There are a lot of great things about getting older (goodbye, caring so much what other people think!), but we’re not going to sugarcoat it. There are a lot of things to worry about, as well. Your health might be top of your list, but how about your finances? How sure are you that you have enough to keep you secure through your retirement? The sad reality is that many seniors will not have enough money to last them for their whole lives, so many will age into poverty, and find it very difficult to get out of that situation. And we should all care about this issue, not just because it’s affecting our loved ones, friends, and neighbors, but because none of us are immune, no matter how well we think we’ve planned. So what’s going on, and can anything be done?
How Big Is the Problem?
If you read government data on older adults and poverty, you might be slightly distressed by the numbers, but you might not come away thinking that the financial distress of seniors is a dire problem in the U.S. But you’d be wrong. So what do the official numbers say? Well, according to the Congressional Research Service:
“The poverty rate for the aged population historically was higher than the rates for younger groups, but the aged have experienced lower poverty rates than children under age 18 since 1974 and lower rates than adults aged 18-64 since the early 1990s. In 2019, the 8.9% poverty rate among individuals aged 65 and older was lower than the 9.4% poverty rate among adults aged 18-64 and the 14.4% poverty rate among children under 18 years old.”
They point out that there are more older people living in poverty now than decades ago, but that they make up a smaller percentage of the population, since we have so many more people in our country now, and because older adults are living longer. That means that, as of 2019 (and not taking into account the financial stress that the pandemic has put on a lot of people), nearly 5 million adults over 65 are living in poverty.
And that huge number doesn’t even tell the whole story, unfortunately. The official measures of what “poverty” means are themselves inadequate. The report by the Congressional Research Service mentioned above even admits that there are certain factors that aren’t often taken into account when measuring poverty, like medical expenses, which can make a huge difference in how much money seniors have in their pockets.
“The official poverty measure used in the United States is defined using cash income only, before taxes, and is computed based on food consumption in 1955 and food costs in 1961, indexed to inflation. That definition…does not consider how certain other costs, such as housing or medical expenses, might affect [seniors] as well. After decades of research, the Supplemental Poverty Measure (SPM) was developed to address some of the official poverty measure’s limitations. The SPM poverty rate for the aged population is higher than the official poverty rate (12.8% compared with 8.9% in 2019).”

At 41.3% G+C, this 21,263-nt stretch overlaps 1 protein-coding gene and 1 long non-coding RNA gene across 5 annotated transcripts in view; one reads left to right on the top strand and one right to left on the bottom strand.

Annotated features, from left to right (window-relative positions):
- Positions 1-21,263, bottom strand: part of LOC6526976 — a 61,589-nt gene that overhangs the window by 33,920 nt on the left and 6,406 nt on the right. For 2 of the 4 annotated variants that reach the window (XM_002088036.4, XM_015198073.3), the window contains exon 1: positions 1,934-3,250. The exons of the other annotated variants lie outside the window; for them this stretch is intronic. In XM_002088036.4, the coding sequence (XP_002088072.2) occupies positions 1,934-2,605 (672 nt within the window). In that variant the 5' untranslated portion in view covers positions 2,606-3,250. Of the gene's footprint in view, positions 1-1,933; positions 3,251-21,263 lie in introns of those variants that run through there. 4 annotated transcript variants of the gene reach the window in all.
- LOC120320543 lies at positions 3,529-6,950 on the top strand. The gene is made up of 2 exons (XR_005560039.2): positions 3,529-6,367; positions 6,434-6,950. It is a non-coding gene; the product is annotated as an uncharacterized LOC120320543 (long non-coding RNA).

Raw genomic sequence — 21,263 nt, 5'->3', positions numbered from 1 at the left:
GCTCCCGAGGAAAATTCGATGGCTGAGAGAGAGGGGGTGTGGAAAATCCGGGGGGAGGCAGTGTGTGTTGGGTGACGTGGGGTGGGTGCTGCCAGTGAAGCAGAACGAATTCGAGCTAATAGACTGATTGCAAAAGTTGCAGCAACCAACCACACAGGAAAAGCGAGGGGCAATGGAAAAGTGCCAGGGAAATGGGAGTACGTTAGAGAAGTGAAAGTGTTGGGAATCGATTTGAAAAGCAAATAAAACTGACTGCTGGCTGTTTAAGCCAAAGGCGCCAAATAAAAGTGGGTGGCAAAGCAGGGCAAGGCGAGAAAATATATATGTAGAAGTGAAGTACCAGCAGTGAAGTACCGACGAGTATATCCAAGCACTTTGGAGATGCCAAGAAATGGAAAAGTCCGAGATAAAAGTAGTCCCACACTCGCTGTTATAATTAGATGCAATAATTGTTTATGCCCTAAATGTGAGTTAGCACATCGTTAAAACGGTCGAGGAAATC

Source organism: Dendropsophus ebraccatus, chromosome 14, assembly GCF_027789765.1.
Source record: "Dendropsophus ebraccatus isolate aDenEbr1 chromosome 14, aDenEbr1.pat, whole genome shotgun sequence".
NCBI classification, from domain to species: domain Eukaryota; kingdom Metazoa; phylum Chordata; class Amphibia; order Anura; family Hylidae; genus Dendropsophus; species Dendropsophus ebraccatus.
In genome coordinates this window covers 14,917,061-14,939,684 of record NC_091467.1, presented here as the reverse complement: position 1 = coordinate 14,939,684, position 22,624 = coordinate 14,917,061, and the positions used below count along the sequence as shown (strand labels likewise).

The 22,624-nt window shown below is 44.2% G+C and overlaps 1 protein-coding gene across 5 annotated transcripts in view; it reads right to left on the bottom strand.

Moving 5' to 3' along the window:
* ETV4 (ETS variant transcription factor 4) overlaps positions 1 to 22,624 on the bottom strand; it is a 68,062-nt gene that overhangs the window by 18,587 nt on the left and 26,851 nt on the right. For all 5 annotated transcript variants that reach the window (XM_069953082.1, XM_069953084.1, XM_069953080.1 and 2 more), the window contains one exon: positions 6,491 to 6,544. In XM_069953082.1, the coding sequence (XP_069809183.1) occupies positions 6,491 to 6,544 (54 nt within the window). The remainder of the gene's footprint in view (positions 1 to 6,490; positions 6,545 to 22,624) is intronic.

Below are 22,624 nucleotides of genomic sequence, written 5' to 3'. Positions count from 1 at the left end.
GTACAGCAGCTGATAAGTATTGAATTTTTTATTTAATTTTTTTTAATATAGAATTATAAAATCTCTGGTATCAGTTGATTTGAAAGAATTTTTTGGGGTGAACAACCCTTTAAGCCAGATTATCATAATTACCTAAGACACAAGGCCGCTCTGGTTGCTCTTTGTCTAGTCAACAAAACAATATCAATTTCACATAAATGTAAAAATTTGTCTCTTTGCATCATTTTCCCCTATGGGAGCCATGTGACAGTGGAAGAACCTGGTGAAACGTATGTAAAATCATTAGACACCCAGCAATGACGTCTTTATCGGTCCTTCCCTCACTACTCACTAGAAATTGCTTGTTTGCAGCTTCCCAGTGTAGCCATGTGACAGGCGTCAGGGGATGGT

The Gerontology Institute at the University of Massachusetts Boston has gone a step further, and created an Elder Economic Security Standard Index. This index provides a better understanding of financial hardship for seniors, taking into account household size, location, housing and health status, among other variables. The index shows that, in 2016, a majority of American seniors lacked “the financial resources required to pay for basic needs.”
So the situation looks worse when we look at a more realistic measure of what it means to live on a fixed income, and when we look at more real-world scenarios, things are even more worrying. According to numbers out of the Government Accountability Office, being already in poverty isn’t the only issue for older adults: many are headed in that direction, with not much hope of turning things around. Nearly half (48%) of households headed by someone 55 and older lack some form of retirement savings, with that number rising to 62% for African Americans and 69% for Latinos.
Not only that, but 29% of those who are retired or nearing the traditional retirement stage of life still have no retirement savings or a defined benefit plan, such as a job-based pension, and will need to rely on Social Security.
What’s Gone Wrong?
Don’t get us wrong: Social Security has been a great thing for seniors. It’s probably the reason that the poverty rate among seniors has fallen so much since the middle of the twentieth century. But it’s just not enough: the average Social Security check is a mere $1,543 a month, and about 40% of older Americans rely entirely on Social Security for their income. That’s because many companies no longer offer traditional pensions, lower-income Americans often aren’t offered a feasible way to save for retirement, and many workers are not in the position to contribute to a 401k.
Relying on Social Security alone is especially problematic for older women, who on average, receive $4,500 less per year in Social Security benefits than men because they had lower lifetime earnings and worked fewer quarters to take time out for caregiving.